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Harry

MTA blows up inflatable subway plug at South Ferry station

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The Super Subway Plug is here. Transit workers on Wednesday inflated a 30-foot-long, 14-foot-diameter plug in an unused subway tunnel for evaluation as a possible defense against flooding such as the inundation of Hurricane Sandy, the Daily News has learned. The device was placed in a tube just north of a No. 1 train platform at the South Ferry station, which was largely destroyed when it filled with water during the disastrous storm.

 

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While an interesting idea in certain other locations, I don't think this would help South Ferry very much because so much of the water came in through the station entrances from street level. This could be used at other places such as the yard lead from 207th St. Yard, for example, to prevent flooding of 207th St. and Dyckman St. stations on the (A), if successful.

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I agree, it would minimize the flooding but not eliminate the fact the station is shoddily built in the first place.

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It's a good start, if nothing else. Although I wonder if the 3rd rail and all the other assorted sharp objects in the tunnel won't damage it.

 

Also happens to look like a giant phallic symbol, but that's besides the point

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Also happens to look like a giant phallic symbol, but that's besides the point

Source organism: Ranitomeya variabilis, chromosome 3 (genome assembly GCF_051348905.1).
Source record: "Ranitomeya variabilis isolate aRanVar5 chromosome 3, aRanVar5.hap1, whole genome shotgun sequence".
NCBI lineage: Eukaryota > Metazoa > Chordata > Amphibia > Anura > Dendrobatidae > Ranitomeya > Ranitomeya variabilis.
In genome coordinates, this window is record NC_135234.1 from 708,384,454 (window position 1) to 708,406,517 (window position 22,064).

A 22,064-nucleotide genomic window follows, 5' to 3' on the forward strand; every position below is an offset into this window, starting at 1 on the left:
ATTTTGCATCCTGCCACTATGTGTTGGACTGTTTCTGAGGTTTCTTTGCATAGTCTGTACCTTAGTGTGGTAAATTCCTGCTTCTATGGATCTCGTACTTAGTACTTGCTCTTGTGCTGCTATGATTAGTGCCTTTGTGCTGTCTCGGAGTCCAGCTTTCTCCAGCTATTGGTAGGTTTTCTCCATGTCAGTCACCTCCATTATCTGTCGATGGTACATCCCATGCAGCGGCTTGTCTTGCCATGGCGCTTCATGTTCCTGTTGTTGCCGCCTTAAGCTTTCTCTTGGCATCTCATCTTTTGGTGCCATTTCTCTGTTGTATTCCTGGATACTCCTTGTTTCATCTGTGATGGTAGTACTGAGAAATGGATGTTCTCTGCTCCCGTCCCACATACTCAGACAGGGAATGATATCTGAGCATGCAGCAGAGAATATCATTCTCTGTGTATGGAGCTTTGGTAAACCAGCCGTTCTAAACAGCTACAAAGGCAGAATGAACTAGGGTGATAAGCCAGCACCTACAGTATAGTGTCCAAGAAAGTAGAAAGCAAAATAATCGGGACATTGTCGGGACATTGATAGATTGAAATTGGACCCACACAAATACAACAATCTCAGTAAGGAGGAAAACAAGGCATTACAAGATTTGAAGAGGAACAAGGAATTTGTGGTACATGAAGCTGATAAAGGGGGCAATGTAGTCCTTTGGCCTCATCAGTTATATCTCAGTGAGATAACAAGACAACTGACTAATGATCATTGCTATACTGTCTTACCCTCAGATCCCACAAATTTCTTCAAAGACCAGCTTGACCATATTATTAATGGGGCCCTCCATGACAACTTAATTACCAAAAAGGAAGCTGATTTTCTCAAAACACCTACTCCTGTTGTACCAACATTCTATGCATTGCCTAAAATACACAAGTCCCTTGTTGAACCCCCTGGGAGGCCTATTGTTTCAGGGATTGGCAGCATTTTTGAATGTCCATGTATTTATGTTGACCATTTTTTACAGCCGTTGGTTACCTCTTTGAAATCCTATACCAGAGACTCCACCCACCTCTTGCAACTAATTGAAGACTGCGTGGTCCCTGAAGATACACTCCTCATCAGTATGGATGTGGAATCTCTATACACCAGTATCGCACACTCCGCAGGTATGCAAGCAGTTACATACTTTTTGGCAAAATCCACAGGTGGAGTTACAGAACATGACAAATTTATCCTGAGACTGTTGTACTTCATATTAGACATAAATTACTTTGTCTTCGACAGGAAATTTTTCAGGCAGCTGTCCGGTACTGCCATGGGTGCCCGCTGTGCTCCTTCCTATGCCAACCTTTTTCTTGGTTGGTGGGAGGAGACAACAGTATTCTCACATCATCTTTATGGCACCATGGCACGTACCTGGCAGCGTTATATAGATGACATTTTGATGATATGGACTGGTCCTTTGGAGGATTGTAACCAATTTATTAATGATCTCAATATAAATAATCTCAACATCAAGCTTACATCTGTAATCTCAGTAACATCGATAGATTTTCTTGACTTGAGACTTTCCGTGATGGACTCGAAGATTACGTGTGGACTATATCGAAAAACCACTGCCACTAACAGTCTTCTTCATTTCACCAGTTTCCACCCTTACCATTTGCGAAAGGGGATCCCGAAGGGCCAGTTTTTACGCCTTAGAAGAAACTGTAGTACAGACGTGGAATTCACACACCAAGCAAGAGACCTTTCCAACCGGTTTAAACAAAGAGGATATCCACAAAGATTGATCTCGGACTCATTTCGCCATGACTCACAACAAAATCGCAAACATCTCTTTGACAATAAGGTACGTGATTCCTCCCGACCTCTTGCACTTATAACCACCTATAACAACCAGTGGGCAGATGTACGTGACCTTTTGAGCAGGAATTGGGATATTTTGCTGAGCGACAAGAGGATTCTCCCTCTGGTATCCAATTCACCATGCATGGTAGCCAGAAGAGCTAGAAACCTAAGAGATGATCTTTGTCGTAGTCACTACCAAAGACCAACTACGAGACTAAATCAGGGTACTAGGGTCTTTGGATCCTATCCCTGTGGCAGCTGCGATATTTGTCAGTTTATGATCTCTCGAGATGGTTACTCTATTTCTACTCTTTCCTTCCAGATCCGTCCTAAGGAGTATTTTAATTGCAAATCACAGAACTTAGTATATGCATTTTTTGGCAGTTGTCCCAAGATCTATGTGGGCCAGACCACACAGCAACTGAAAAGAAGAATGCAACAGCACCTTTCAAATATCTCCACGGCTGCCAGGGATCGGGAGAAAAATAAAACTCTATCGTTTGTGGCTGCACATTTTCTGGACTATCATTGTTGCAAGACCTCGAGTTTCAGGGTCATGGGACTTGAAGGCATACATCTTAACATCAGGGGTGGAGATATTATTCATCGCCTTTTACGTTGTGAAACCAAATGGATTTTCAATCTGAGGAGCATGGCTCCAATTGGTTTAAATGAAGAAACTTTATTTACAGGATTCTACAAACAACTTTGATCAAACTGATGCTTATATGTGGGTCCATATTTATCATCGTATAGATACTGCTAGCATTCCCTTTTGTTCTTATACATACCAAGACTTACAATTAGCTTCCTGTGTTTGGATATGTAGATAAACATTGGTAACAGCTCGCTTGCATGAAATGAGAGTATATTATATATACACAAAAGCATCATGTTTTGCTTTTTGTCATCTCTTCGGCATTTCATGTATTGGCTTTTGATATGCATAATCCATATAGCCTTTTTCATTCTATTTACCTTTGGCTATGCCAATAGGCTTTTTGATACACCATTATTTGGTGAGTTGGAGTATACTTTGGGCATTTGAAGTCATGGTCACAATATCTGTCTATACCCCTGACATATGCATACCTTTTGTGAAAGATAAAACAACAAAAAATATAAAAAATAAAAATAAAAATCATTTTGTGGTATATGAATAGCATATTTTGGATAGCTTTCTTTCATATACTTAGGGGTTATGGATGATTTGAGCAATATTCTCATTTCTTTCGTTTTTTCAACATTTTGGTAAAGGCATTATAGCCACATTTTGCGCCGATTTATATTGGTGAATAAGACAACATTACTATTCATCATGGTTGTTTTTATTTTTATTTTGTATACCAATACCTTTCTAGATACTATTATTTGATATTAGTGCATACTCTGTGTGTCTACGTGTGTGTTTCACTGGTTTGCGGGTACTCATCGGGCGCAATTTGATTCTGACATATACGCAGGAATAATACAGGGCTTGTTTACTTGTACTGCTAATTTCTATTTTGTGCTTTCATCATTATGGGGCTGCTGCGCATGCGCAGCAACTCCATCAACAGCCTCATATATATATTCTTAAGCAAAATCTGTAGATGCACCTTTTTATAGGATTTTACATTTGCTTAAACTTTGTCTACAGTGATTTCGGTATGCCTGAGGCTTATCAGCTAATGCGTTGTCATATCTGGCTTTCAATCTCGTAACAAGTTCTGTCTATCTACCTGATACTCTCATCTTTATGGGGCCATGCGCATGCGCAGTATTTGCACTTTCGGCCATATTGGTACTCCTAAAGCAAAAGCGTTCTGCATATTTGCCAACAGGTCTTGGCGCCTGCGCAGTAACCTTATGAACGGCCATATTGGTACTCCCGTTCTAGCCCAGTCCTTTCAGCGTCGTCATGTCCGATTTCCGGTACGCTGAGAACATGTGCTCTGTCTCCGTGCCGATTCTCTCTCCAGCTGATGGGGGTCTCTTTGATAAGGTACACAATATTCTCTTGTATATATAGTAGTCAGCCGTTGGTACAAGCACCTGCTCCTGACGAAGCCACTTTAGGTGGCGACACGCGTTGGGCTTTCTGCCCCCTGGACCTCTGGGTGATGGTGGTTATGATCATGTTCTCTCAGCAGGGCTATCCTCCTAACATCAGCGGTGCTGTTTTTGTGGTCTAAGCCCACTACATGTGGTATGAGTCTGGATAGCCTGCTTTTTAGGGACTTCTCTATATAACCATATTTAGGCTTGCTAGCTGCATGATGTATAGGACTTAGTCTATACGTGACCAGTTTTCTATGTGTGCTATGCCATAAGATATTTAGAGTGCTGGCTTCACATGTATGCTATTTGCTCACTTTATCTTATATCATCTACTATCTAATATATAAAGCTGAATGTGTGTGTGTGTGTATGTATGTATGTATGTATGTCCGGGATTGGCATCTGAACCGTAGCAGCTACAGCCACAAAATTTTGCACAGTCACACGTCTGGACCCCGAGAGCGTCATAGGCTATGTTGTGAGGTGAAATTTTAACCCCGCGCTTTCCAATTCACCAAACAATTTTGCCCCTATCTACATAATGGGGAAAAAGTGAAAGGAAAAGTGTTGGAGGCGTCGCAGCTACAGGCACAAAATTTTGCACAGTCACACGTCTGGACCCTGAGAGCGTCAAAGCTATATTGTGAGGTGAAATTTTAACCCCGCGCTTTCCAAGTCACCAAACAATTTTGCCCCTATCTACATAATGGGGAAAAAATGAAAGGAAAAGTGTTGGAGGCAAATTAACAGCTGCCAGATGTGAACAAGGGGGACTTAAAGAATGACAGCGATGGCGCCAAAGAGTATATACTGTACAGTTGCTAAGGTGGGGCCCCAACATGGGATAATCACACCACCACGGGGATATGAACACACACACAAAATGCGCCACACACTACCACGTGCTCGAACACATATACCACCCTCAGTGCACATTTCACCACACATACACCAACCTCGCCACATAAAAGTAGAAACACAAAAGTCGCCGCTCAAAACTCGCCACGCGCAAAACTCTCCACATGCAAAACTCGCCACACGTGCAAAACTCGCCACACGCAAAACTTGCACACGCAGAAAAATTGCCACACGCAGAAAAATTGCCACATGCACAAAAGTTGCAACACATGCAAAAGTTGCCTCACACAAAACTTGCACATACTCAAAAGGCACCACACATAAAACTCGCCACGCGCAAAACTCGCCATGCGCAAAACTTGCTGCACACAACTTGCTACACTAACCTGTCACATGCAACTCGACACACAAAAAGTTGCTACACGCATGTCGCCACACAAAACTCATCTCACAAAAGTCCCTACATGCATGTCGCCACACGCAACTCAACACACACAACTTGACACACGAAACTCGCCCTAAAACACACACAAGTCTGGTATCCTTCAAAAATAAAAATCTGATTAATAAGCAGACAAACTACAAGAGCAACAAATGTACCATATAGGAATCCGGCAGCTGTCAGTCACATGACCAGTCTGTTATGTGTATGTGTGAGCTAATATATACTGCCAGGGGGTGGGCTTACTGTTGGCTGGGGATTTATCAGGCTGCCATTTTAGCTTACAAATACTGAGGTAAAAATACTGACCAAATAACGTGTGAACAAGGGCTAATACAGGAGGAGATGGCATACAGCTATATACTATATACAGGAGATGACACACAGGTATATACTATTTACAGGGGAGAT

30-foot-long, 14-foot-diameter plug

30:14 ratio? That's just short.

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I agree, it would minimize the flooding but not eliminate the fact the station is shoddily built in the first place.

 

I think they tested the plug at south ferry because that was an area that happened to be closed to train traffic. The flood mitigation efforts at South Ferry are happening on the surface, mostly. 

 

These plugs are really designed to protect the tubes, and the tubes are the areas that, by and large, suffered the most damage. If these were all inflated before the storm, at each end of all the tubes, there would still be damage, sure, but we'd have been spared, for example, the continuing problems at Montague. 

 

It's a good start, if nothing else. Although I wonder if the 3rd rail and all the other assorted sharp objects in the tunnel won't damage it.

 

 

It looks like it has some kind of a multi-layer woven nylon cover. I'd assume they made it rather resilient. It's certainly not just rubber. 

 

Wouldn't the water just move somewhere else and damage equipment in other areas?

 

Water, speaking in a very broad sense, perpetually flows down the path of least resistance. The tubes are by design the lowest points in the system, and as such, they are where the water has the potential to collect and do the most damage. If you plug the ends of the tube, water will start to collect there, but in this location it's much easier to pump out. Also, since the grade is not as steep as in the tube, the impact of the water would be spread more thinly through sections of the tunnel that might be able to drain it on their own. 

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It's a good start, if nothing else. Although I wonder if the 3rd rail and all the other assorted sharp objects in the tunnel won't damage it.

 

Also happens to look like a giant phallic symbol, but that's besides the point

From that angle, it looks more like a boob :)

=

As for the river tunnels, this can be useful to keep the water from filling up at the lowest level.

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This seems like the kinda thing that if somebody here mentioned it as an idea they would be ridiculed.

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Guest Lance

It does sound a bit implausible at first mention.

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is there anyway they can simulate that with the same tunnel measurements and under hurricane conditions with debree and water?

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It just seems to simple to work. Lets plug it up. With a balloon.

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